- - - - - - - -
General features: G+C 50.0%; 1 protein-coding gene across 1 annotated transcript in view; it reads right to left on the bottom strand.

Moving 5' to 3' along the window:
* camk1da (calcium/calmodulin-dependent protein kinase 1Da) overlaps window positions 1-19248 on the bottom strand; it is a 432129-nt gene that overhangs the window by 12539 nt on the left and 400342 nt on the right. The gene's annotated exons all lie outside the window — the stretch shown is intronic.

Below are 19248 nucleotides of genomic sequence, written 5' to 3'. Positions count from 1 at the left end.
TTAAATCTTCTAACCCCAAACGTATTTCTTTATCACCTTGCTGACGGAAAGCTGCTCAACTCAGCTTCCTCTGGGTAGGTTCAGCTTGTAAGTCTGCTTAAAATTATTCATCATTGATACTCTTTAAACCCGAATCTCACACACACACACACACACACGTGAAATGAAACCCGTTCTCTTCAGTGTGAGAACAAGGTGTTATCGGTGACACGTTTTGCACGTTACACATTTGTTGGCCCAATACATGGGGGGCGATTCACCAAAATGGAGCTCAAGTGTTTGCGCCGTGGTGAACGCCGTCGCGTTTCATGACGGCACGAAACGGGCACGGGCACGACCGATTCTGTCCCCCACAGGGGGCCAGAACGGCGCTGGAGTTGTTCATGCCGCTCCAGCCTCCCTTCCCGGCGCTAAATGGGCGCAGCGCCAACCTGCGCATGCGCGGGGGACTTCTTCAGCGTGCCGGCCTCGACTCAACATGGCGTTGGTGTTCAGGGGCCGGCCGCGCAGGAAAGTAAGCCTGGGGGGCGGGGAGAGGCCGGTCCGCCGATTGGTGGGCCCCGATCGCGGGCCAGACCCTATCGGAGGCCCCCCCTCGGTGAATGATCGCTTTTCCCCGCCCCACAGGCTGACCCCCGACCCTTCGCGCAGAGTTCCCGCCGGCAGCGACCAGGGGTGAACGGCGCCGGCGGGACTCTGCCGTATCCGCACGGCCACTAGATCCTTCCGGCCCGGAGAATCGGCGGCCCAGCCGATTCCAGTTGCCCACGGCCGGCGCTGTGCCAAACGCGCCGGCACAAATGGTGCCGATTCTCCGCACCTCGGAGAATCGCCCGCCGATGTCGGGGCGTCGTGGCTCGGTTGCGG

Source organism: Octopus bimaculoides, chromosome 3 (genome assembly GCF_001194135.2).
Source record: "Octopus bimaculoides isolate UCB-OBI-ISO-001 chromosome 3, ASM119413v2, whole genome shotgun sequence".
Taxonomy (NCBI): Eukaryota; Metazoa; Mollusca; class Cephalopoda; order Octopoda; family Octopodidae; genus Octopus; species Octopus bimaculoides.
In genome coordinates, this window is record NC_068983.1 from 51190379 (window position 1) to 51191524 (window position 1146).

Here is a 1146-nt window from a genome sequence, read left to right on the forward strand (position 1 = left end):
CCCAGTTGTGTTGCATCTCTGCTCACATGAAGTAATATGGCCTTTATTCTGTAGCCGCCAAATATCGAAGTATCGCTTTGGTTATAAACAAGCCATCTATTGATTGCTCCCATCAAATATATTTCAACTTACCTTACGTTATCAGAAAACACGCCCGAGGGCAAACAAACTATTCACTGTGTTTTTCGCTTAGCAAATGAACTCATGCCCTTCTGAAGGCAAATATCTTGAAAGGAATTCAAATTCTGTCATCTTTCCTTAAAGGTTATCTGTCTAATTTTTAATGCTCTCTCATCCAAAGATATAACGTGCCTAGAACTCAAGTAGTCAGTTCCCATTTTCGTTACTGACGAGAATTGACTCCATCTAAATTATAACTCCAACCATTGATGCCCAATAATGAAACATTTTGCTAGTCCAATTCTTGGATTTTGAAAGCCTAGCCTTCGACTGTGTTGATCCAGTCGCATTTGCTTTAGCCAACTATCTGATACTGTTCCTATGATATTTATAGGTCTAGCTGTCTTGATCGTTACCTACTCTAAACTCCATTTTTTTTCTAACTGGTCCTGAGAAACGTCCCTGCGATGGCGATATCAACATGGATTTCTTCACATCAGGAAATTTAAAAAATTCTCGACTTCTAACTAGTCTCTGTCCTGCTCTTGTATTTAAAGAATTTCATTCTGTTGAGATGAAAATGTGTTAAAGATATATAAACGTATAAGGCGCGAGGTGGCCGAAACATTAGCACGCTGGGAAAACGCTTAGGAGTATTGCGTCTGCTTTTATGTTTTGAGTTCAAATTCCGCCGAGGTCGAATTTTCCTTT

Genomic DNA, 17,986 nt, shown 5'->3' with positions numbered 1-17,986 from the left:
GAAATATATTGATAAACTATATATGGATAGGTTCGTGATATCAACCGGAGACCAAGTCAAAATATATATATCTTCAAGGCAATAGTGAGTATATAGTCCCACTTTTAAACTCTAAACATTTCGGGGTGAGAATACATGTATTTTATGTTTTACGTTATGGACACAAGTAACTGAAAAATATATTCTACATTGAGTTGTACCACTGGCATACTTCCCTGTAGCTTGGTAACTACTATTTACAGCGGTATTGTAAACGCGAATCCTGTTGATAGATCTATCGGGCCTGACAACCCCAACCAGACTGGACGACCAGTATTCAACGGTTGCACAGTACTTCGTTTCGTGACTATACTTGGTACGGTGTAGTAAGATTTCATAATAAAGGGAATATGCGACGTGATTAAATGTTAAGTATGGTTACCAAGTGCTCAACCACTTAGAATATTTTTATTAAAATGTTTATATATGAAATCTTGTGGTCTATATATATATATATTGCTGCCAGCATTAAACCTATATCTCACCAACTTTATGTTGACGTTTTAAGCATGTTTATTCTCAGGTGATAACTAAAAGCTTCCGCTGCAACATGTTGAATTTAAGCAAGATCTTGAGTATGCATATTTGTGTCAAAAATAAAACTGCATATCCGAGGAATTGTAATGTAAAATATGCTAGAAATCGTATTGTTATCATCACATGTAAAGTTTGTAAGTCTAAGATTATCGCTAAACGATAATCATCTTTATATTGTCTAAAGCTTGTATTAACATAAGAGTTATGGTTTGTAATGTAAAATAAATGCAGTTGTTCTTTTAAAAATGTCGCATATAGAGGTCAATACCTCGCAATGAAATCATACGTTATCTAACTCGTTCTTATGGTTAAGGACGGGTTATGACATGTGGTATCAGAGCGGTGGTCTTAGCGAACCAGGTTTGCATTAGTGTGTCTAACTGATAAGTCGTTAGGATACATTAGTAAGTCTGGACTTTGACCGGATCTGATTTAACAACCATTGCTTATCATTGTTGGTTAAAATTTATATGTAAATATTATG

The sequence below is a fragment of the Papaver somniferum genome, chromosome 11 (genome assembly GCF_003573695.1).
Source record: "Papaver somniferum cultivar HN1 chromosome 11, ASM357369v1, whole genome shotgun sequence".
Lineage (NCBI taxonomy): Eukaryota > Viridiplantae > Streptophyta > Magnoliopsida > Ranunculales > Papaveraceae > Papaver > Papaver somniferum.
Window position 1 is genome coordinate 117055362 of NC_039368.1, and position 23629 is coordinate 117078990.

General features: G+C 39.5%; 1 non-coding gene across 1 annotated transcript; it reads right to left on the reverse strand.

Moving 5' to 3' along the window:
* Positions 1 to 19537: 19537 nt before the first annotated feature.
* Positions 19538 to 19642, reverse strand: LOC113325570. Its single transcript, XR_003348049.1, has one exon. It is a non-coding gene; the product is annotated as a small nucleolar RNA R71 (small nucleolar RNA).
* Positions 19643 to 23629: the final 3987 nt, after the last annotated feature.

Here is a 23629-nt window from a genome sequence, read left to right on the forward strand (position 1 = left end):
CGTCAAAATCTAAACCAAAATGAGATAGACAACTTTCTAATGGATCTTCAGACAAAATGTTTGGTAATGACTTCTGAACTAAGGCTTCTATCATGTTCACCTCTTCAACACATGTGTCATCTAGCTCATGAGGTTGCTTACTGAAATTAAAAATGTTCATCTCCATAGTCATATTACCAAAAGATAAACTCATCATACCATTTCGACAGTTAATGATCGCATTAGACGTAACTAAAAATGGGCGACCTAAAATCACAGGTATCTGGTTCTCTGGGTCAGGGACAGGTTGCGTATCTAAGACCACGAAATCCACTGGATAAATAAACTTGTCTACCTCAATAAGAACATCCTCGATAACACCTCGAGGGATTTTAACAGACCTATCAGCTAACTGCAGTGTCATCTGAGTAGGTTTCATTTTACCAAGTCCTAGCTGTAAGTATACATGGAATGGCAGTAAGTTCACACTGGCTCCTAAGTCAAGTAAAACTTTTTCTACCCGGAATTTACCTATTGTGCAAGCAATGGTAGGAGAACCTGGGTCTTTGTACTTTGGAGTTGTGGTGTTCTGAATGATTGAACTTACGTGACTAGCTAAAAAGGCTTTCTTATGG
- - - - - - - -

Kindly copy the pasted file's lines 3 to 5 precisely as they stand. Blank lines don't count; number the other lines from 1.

* camk1da (calcium/calmodulin-dependent protein kinase 1Da) overlaps window positions 1-19248 on the bottom strand; it is a 432129-nt gene that overhangs the window by 12539 nt on the left and 400342 nt on the right. The gene's annotated exons all lie outside the window — the stretch shown is intronic.

Below are 19248 nucleotides of genomic sequence, written 5' to 3'. Positions count from 1 at the left end.
TTAAATCTTCTAACCCCAAACGTATTTCTTTATCACCTTGCTGACGGAAAGCTGCTCAACTCAGCTTCCTCTGGGTAGGTTCAGCTTGTAAGTCTGCTTAAAATTATTCATCATTGATACTCTTTAAACCCGAATCTCACACACACACACACACACACGTGAAATGAAACCCGTTCTCTTCAGTGTGAGAACAAGGTGTTATCGGTGACACGTTTTGCACGTTACACATTTGTTGGCCCAATACATGGGGGGCGATTCACCAAAATGGAGCTCAAGTGTTTGCGCCGTGGTGAACGCCGTCGCGTTTCATGACGGCACGAAACGGGCACGGGCACGACCGATTCTGTCCCCCACAGGGGGCCAGAACGGCGCTGGAGTTGTTCATGCCGCTCCAGCCTCCCTTCCCGGCGCTAAATGGGCGCAGCGCCAACCTGCGCATGCGCGGGGGACTTCTTCAGCGTGCCGGCCTCGACTCAACATGGCGTTGGTGTTCAGGGGCCGGCCGCGCAGGAAAGTAAGCCTGGGGGGCGGGGAGAGGCCGGTCCGCCGATTGGTGGGCCCCGATCGCGGGCCAGACCCTATCGGAGGCCCCCCCTCGGTGAATGATCGCTTTTCCCCGCCCCACAGGCTGACCCCCGACCCTTCGCGCAGAGTTCCCGCCGGCAGCGACCAGGGGTGAACGGCGCCGGCGGGACTCTGCCGTATCCGCACGGCCACTAGATCCTTCCGGCCCGGAGAATCGGCGGCCCAGCCGATTCCAGTTGCCCACGGCCGGCGCTGTGCCAAACGCGCCGGCACAAATGGTGCCGATTCTCCGCACCTCGGAGAATCGCCCGCCGATGTCGGGGCGTCGTGGCTCGGTTGCGG